After this introduction, the paper is organized as
follows. Section 2 introduces the paper focus as well
as analyzes and describes the major functional is-
sues of the keyword query problem. Section 3 deals
with functional objects and their interactions. Related
work and threats to validity are presented in Sections
4 and 5, respectively. Section 6 concludes the work
and shows further developments.
Problem analysis is the first and primary stage in soft-
ware development. It impacts on the solution engi-
neering, because if the problem is not properly de-
fined, possibly inappropriate software will be build
for the problem. That is potentially the reason for the
high rate of failures in software projects.
Thus before considering implementing a
keyword-based solution, the problem itself needs to
be clearly characterized and defined, which is the aim
of the present work.
2.1 Focus on Problem Domain
As the investigation focus copes with the problem
space rather than the solution, the definition below
formalizes the paper scope:
Definition 1 (Problem Analysis of Keyword Query
Processing). Problem analysis refers to the process of
understanding and defining the problem to be solved
Keyword Query Processing problem i.e. it is the
software engineering stage where much of the learn-
ing on the problem needs to occur.
The present work focuses on understanding the prob-
lem by building models and introducing definitions
On Functional Requirements for Keyword-based Query over Heterogeneous Databases on the Web
from the problem statement, specifically those related
to functional aspects.
In the next subsection, functional issues specific
to the problem domain are introduced.
2.2 Functional Issues
Bergamaschi et al. (2016) propose an architecture for
keyword search in relational databases to favor the de-
velopment of scalable and effective components; the
authors advocate that the proposal is general enough
to be used also with other sources. The architecture
is organized into layers focusing primarily on func-
tional requirements. In the context of that paper, the
notion of functional requirements conforms to (IEEE-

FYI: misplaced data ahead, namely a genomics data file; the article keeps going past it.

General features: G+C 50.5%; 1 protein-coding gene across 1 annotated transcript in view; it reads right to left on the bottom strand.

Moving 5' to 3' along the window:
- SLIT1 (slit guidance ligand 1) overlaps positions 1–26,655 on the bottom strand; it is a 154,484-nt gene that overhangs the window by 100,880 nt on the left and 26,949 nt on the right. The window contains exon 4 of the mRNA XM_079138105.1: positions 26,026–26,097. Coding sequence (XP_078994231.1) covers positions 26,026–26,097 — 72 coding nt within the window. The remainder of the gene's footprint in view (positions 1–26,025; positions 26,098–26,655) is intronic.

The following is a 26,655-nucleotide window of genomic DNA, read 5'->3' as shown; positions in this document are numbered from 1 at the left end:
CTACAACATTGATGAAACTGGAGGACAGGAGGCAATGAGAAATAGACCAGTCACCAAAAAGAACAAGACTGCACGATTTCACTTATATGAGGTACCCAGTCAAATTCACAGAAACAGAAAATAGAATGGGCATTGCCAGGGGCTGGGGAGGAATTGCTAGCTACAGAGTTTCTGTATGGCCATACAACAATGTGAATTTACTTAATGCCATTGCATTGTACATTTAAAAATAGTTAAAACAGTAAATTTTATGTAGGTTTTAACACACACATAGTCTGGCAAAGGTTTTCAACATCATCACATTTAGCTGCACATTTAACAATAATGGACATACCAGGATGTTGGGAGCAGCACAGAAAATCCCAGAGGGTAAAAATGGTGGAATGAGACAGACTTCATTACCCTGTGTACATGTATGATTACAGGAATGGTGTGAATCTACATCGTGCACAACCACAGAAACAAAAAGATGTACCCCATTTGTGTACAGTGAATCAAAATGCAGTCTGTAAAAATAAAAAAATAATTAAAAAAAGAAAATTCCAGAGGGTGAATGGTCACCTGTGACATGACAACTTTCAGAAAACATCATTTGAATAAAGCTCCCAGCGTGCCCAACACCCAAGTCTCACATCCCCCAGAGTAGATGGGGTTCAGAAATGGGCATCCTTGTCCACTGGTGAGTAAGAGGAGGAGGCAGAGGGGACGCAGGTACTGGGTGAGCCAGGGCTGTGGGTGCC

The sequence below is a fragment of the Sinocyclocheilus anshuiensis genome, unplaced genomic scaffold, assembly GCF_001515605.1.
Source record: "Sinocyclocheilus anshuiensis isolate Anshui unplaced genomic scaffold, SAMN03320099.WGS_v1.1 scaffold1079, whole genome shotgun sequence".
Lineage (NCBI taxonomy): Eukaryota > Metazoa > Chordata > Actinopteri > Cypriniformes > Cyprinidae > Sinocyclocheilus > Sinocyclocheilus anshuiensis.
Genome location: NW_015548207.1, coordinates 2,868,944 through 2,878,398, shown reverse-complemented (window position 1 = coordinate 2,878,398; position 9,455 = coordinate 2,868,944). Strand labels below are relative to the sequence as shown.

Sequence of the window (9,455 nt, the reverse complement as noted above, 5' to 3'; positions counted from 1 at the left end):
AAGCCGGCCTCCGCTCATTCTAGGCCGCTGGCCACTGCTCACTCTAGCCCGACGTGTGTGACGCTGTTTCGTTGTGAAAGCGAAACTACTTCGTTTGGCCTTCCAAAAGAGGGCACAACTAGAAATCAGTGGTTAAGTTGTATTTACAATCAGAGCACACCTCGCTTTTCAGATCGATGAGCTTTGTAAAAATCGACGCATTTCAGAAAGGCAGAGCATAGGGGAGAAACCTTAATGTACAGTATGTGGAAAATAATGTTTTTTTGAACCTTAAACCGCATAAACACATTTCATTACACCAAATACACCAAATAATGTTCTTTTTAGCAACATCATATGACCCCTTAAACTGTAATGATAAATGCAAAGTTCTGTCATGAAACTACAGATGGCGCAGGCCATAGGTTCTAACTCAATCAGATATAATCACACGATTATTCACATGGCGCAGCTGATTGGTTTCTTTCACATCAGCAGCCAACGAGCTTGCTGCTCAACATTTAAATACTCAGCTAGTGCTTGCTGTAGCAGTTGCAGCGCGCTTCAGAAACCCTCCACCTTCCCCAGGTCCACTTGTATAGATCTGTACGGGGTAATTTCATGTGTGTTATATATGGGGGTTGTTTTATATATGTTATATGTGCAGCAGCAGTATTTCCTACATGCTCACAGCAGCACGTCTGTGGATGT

Computer-Society et al., 2014): describe the func-
tions that the software has to execute. This is the most
recent proposal for a functional framework and repre-
sents a relevant reference for the development of new
researches and the implementation of keyword query
processing systems.
The research in (Bergamaschi et al., 2016) points
out some issues that hinder the design and devel-
opment of systems for keyword search over struc-
tured data. These issues seek to bring out the main
functional points and the challenges posed to achieve
them. We refine such issues by adding new ones (e.g.
queries on non-structured data sources) and aggregat-
ing new perspectives on understanding the keyword
query problem (e.g. how to deal with the user’s in-
tention and how to express the results from heteroge-
neous sources), as follows.
Interpreting the User’s Intention. A simple se-
quence of words is often inaccurate to represent the
user’s demand, that is guided by the chosen words and
the sequence thereof. Furthermore, the same keyword
query can mean differently for distinct users, or even
to the same user but at distinct times. Given these
difficulties, several interpretations are eligible at cap-
turing the user’s intention. The interpretation space
of the user’s intention refers to the potential render-
ings (query interpretations) that query processing can
abstract when trying to decipher the actual user’s de-
The interpretation space is defined by analysing
the potential meanings of the keyword query
(query semantics). The query idiom impacts at
defining the interpretation space with respect to
its content and cardinality. A desirable scenario
is to have a reduced space few points in that